ARLINGTON, Va. — Saturn's 1997 SL2 performed best among nine small four-door cars, sustaining damage totaling only $655 in four crash tests at 5 mph conducted by the Insurance Institute for Highway Safety. In contrast, the 1997 Hyundai Elantra sustained almost five times as much damage in the same four tests — more than $3,000 in repair costs. The 1997 Kia Sephia and Mitsubishi Mirage also performed poorly.
Cost to consumers
Extensive damage in low-speed impacts "costs consumers in many ways," Institute President Brian O'Neill points out. "It means higher insurance bills, deductibles paid out of consumers' pockets, and, just as important, the major inconvenience of getting around without a car while it's in the shop. It should be unacceptable for damage totaling as much as the Elantra's to occur in crash tests at walking speed."
Consumers cannot discern reasons for the widely varying bumper performances of the nine cars because their bumpers look about the same. It's what's under the bumper covers that counts, and the Saturn has a strong bumper reinforcement bar plus energy-absorbing material to prevent damage to expensive body parts in many low-speed collisions. But the Elantra has no energy-absorbing material under the cover, except a plastic bar, even though there's more than sufficient space for it.
"This isn't like some other poor bumper designs we've seen in the past where the stylist hasn't left enough space for the engineers to design an effective bumper," O'Neill says. "In this case, the engineers just wasted the space."
The Institute's low-speed crash test series includes front- and rear-into-flat-barrier impacts plus two localized impacts, front-into-angle-barrier and rear-into-pole. All tests are conducted at 5 mph.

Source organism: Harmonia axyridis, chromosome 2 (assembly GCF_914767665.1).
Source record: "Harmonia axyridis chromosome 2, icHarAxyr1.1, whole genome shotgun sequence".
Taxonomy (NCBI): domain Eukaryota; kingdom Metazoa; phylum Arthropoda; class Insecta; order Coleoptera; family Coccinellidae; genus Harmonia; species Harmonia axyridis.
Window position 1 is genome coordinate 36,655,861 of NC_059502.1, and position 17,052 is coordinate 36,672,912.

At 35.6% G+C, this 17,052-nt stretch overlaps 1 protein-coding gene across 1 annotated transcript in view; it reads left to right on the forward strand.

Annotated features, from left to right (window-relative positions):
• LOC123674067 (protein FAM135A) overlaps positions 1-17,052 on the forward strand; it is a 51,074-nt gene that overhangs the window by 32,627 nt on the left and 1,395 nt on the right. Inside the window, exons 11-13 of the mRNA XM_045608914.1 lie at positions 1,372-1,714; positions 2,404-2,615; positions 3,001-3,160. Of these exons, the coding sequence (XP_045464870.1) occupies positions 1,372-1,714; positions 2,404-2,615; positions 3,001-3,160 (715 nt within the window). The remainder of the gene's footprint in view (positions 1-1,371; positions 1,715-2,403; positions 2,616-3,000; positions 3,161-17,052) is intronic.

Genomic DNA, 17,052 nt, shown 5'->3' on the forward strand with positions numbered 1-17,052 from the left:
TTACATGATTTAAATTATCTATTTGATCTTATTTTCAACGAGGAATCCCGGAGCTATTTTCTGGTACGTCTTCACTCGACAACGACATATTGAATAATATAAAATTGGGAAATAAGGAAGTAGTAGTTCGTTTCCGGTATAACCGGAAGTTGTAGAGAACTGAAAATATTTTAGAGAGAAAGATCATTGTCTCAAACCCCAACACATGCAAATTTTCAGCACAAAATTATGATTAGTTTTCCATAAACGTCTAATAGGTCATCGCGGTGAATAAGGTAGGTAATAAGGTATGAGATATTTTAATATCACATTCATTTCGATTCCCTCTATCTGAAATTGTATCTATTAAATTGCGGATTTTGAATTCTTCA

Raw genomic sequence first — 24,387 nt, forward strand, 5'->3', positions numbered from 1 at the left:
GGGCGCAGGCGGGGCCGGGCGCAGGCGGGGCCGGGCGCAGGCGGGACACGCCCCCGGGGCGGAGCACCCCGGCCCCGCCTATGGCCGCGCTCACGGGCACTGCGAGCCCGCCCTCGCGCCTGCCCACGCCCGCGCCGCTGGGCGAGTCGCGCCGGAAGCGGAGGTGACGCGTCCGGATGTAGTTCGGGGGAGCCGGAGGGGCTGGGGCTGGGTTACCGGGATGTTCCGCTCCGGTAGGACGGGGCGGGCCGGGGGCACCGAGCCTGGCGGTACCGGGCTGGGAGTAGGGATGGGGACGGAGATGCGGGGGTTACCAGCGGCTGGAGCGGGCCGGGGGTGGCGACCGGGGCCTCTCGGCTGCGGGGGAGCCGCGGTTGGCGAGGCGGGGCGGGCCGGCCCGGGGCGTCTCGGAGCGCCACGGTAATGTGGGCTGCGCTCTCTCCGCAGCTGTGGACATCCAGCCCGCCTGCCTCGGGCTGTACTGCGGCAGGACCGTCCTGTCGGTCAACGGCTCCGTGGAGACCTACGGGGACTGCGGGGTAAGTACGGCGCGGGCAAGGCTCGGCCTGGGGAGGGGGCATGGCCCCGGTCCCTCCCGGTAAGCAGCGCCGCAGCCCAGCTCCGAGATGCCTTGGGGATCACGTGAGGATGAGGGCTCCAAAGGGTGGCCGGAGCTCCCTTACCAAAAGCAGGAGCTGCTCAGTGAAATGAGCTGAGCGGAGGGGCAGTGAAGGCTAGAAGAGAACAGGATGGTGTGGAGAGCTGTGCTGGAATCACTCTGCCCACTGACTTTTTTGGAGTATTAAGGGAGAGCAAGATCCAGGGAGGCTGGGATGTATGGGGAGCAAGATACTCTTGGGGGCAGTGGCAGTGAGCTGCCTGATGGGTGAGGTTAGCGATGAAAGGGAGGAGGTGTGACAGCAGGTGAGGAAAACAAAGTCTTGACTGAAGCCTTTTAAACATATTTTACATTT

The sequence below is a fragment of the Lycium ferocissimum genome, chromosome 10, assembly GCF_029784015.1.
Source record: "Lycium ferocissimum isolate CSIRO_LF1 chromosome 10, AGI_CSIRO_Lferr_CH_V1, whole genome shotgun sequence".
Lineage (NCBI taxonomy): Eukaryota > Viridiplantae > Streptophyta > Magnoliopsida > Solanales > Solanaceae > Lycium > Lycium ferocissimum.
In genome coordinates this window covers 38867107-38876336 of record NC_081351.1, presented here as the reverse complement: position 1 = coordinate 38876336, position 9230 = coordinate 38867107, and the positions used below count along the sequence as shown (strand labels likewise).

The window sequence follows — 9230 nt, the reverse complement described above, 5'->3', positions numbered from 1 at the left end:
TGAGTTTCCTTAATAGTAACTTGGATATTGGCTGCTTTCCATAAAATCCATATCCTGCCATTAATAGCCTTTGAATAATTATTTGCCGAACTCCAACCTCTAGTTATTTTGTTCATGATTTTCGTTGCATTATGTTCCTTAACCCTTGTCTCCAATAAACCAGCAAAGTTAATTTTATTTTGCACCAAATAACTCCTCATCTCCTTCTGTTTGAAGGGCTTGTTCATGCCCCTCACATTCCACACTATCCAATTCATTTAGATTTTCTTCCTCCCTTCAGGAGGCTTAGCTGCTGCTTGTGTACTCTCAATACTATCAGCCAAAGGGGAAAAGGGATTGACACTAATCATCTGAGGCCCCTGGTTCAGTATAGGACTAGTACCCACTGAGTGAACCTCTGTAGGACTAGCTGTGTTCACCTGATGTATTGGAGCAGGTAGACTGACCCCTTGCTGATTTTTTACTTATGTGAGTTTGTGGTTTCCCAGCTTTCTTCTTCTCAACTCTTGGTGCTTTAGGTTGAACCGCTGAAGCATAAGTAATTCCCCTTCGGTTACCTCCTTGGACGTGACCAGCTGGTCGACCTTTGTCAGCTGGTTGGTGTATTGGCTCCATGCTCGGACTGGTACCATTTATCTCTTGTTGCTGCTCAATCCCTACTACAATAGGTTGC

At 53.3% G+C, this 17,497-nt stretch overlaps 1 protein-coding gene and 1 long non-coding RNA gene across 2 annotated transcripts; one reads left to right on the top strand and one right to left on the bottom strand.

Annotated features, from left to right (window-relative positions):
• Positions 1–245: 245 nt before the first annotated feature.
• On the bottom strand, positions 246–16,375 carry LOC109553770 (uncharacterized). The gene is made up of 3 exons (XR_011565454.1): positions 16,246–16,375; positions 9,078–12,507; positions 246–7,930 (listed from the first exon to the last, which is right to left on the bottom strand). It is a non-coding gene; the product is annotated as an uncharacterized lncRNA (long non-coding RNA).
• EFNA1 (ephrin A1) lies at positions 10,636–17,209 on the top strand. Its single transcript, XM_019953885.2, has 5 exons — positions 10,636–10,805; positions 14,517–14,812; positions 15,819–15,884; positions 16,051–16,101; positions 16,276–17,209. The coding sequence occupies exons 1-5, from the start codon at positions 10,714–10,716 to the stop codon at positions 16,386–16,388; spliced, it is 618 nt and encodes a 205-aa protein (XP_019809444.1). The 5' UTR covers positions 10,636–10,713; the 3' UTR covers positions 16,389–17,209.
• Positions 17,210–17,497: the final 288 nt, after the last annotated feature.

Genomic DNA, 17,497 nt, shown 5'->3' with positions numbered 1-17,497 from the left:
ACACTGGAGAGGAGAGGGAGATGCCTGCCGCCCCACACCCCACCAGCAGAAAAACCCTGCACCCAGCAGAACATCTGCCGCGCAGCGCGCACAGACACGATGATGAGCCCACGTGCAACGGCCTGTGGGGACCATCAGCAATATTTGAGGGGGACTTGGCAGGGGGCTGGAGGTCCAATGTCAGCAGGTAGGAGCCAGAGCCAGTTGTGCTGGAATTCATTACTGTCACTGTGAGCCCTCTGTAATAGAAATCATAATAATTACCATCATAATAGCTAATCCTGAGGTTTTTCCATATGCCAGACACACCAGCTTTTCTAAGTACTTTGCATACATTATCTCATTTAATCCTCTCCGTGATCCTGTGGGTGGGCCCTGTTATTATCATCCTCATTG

The Saturn sustained no damage at all in the rear-into-pole test, which typically produces the most damage. There was only minor damage in the two flat-barrier impacts — so minor that many car owners might not bother to get it fixed. Significant damage occurred to the Saturn only in the angle-barrier test.
The Saturn is among cars with the least amount of damage in the four Institute tests since the 1981 Ford Escort sustained $0 damage in the same four tests.
Purpose of the 5 mph low-speed tests
The Institute conducts 5 mph crash tests to inform consumers about how well various cars manage the energy of these impacts. "We want consumers to know how the cars perform. We also want to encourage manufacturers to improve the bumpers on their cars," O'Neill explains.
Damage repair costs, 1997 small four-door cars in crash tests at 5 mph
|Volkswagen Jetta GL|
|Dodge Neon Highline|
|Honda Civic LX|
|Ford Escort LX|
|Mazda Protege LX|
|Mitsubishi Mirage DE|
|Kia Sephia LS|
|Note: Repair costs reflect July 1997 prices. Car prices are mfg. retail plus options, freight.|